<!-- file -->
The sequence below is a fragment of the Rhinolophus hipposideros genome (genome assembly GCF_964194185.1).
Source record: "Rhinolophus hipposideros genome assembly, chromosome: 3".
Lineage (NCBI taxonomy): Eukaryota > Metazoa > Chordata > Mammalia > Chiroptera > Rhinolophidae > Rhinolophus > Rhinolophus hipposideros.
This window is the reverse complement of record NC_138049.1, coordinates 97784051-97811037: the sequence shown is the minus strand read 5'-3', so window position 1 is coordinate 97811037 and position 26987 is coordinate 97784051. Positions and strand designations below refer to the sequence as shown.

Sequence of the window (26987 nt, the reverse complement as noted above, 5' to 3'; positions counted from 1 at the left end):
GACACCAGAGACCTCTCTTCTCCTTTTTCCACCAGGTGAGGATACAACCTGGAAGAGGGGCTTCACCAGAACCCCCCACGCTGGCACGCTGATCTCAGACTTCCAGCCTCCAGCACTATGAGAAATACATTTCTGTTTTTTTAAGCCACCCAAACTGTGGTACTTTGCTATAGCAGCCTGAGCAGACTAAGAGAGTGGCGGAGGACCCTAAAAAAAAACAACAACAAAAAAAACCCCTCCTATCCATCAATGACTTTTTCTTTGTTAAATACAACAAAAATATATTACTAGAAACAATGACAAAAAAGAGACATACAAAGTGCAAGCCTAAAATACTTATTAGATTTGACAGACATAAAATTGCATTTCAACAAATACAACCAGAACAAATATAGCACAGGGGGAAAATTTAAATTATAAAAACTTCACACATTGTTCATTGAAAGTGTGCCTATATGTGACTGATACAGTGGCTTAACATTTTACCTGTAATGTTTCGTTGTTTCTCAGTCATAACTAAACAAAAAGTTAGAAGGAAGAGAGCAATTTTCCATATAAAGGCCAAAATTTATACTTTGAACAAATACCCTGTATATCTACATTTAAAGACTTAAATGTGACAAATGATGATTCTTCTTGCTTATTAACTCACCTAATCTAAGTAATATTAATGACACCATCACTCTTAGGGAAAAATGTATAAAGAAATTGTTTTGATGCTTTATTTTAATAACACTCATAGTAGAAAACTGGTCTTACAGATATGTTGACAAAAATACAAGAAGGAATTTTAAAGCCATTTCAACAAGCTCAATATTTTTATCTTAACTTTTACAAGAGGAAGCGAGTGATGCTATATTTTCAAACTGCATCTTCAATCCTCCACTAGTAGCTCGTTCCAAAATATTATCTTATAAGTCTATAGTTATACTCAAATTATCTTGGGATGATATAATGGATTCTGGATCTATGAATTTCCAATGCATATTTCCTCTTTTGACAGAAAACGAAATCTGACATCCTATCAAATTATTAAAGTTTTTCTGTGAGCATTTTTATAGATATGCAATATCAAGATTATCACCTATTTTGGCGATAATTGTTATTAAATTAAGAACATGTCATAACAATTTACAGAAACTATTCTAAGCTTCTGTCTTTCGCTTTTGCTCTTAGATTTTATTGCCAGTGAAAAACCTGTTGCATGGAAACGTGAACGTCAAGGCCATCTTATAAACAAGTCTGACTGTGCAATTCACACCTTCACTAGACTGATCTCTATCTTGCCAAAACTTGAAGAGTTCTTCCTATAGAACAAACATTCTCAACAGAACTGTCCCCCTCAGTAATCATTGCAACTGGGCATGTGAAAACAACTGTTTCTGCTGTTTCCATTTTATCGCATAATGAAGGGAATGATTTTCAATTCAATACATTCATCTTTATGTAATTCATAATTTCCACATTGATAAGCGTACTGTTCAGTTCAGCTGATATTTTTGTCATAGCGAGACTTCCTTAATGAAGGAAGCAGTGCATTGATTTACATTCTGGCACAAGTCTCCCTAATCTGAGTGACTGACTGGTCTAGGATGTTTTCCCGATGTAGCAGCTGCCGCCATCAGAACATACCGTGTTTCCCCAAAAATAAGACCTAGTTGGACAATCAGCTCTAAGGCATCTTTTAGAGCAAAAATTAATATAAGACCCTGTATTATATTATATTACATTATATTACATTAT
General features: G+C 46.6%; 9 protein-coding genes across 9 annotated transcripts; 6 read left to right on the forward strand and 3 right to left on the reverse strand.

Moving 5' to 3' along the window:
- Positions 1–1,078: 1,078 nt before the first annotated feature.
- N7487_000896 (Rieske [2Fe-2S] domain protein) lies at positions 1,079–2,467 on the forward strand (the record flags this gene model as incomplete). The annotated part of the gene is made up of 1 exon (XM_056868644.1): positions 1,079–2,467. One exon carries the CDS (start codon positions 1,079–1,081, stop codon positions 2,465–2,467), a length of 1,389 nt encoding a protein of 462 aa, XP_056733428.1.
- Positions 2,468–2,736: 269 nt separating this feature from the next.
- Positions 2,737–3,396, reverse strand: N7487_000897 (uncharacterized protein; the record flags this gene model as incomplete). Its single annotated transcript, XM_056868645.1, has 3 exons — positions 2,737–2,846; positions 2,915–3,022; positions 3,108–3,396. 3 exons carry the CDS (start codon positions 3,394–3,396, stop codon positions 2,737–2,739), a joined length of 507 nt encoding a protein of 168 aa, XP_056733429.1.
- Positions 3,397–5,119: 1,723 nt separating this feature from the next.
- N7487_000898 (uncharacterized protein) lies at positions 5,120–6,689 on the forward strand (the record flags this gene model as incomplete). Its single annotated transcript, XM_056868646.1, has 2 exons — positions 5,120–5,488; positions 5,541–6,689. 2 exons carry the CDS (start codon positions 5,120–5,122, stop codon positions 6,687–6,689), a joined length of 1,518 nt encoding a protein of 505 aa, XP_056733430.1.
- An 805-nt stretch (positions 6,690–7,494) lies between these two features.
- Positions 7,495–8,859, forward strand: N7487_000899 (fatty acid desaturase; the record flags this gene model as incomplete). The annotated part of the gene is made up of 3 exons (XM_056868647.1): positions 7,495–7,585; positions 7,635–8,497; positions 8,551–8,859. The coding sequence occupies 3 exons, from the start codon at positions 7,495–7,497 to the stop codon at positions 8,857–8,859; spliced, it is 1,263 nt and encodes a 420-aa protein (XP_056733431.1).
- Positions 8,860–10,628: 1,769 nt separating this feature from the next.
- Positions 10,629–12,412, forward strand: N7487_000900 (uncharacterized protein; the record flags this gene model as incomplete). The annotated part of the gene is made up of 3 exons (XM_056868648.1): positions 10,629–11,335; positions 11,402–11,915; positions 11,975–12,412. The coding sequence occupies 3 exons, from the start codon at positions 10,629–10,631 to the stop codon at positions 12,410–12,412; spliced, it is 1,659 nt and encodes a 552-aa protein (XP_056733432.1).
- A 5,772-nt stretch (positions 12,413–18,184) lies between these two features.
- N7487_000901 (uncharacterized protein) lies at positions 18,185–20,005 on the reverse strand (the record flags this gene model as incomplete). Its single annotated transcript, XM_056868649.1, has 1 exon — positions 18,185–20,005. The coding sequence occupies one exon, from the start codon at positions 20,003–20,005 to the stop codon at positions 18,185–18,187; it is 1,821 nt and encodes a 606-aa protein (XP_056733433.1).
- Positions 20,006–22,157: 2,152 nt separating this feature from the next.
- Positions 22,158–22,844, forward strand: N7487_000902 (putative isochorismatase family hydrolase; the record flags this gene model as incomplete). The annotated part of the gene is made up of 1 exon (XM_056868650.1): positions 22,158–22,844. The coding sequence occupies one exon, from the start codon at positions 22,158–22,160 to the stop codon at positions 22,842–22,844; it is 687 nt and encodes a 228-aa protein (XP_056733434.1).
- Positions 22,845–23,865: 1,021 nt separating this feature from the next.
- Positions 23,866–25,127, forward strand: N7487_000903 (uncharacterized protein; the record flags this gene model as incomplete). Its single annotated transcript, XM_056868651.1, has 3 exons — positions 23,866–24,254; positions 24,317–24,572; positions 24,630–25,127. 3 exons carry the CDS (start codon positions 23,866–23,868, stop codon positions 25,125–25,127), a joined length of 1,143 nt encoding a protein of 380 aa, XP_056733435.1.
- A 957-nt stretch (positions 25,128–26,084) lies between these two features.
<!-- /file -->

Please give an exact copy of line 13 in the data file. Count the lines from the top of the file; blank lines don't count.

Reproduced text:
- Positions 3,397–5,119: 1,723 nt separating this feature from the next.